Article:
Sohn faced intense lobbying and astroturfing efforts from the telecom industry,[19][20] including groups with reported ties such as the League of United Latin American Citizens,[16]Heidi Heitkamp's Democratic PAC One Country Project (which cited inconsistent commitments to rural broadband, and was alleged to have been paid by Comcast in an attempt to flip moderate Democrats),[21][20][18] and the Fraternal Order of Police (which criticized her support of police reform).[22][23][18]

Initial hearings were held before the Senate Commerce Committee on her nomination on December 1, 2021. Sohn's initial nomination stalled in the committee and was returned to Biden on January 3, 2022,[24] after which she was renominated.[11] The committee held a second round of hearings to examine Sohn's nomination on February 9, 2022, with a focus on a previously-undisclosed settlement by Locast that was signed a day after her original nomination was announced. This second hearing fell outside the normal process for re-nomination, which typically does not involve a second hearing.[11] On March 3, 2022, the committee deadlocked on the nomination in a party-line vote. The entire Senate failed to move her out of committee on a discharge petition.[citation needed]

On January 3, 2023, at the conclusion of the 117th Congress, her nomination was again returned to the White House and Sohn was again re-nominated for the post.[25][26] Commerce Committee Chair Maria Cantwell described the lobbying campaigns against Sohn as being a "proxy fight for net neutrality", while veteran television executive Preston Padden (who worked with Sohn and Rupert Murdoch on regulatory matters for Fox) warned that she was ”in danger of falling victim to the worst, and most cynical and baseless smear campaign ever waged against a nominee to serve on the FCC."[27] Consumer Technology Association (CTA) president Gary J. Shapiro suspected that the deadlock was the result of homophobia, as Sohn would have been the first FCC commissioner to be openly gay.[28][29]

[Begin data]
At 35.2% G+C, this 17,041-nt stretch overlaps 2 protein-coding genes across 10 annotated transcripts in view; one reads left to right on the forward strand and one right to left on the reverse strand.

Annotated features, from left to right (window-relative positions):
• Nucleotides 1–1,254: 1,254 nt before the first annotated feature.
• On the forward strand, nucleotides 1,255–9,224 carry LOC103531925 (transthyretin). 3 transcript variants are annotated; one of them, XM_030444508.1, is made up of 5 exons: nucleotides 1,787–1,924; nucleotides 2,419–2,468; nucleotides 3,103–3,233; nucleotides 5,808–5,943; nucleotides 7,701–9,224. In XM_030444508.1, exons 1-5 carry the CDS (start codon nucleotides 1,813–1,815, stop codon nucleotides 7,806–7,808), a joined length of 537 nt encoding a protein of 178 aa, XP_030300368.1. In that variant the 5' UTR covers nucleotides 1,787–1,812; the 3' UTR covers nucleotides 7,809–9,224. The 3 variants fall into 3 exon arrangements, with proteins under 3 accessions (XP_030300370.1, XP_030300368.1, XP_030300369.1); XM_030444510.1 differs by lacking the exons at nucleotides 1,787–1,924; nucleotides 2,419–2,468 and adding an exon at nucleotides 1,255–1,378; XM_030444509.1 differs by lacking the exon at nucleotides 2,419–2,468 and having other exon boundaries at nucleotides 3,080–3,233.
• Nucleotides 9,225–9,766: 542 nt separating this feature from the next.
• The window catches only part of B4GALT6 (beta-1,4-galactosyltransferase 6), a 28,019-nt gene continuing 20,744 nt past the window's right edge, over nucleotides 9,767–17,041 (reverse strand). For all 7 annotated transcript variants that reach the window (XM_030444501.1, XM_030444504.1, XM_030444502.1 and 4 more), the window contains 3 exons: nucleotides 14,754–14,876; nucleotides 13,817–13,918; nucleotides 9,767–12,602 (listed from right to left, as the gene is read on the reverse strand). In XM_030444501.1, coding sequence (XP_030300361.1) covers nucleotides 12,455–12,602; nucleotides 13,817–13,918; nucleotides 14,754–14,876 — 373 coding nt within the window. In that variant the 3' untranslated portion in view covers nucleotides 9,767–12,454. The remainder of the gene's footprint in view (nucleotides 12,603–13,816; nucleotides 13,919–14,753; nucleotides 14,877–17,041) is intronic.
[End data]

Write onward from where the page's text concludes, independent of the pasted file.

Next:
On February 14, 2023, the Commerce Committee held a third nomination hearing. On March 7, Sohn withdrew her nomination, citing extensive lobbying and "unrelenting, dishonest and cruel attacks" against her.[25][26]

Personal life[edit]

Sohn married Lara Ballard in August 2007.[30]


  1. ^ "Gigi Beth Sohn Profile".
  2. ^ "Team". Startl. Archived from the original on November 3, 2010. Retrieved July 17, 2022.
  3. ^ "Gigi Sohn, President and Co-Founder of Public Knowledge". Stanford Law School. March 1, 2011. Retrieved June 20, 2014.
  4. ^ "Annual Report 2000" (PDF). Annual Report. Ford Foundation: 17. April 2001. ISSN 0071-7274. Archived from the original (PDF) on September 8, 2012. Retrieved June 20, 2014.
  5. ^ a b Wyatt, Edward (November 5, 2013). "FCC's Chief Hires a Critic of the Agency". New York Times. Retrieved June 20, 2014.
  6. ^ Brodkin, Jon (July 12, 2017). "How to write a meaningful FCC comment supporting net neutrality: Former FCC official explains how to get your point across to Ajit Pai". Ars Technica. Retrieved July 27, 2017.
  7. ^ a b c "Gigi B. Sohn (bio)". Practicing Law Institute. Archived from the original on March 16, 2022. Retrieved March 16, 2022.
  8. ^ Albanese, Andrew Richard (May 21, 2010). "LJ Q&A: Knowledge is Power-Gigi Sohn". Library Journal. Archived from the original on April 7, 2015. Retrieved June 20, 2014.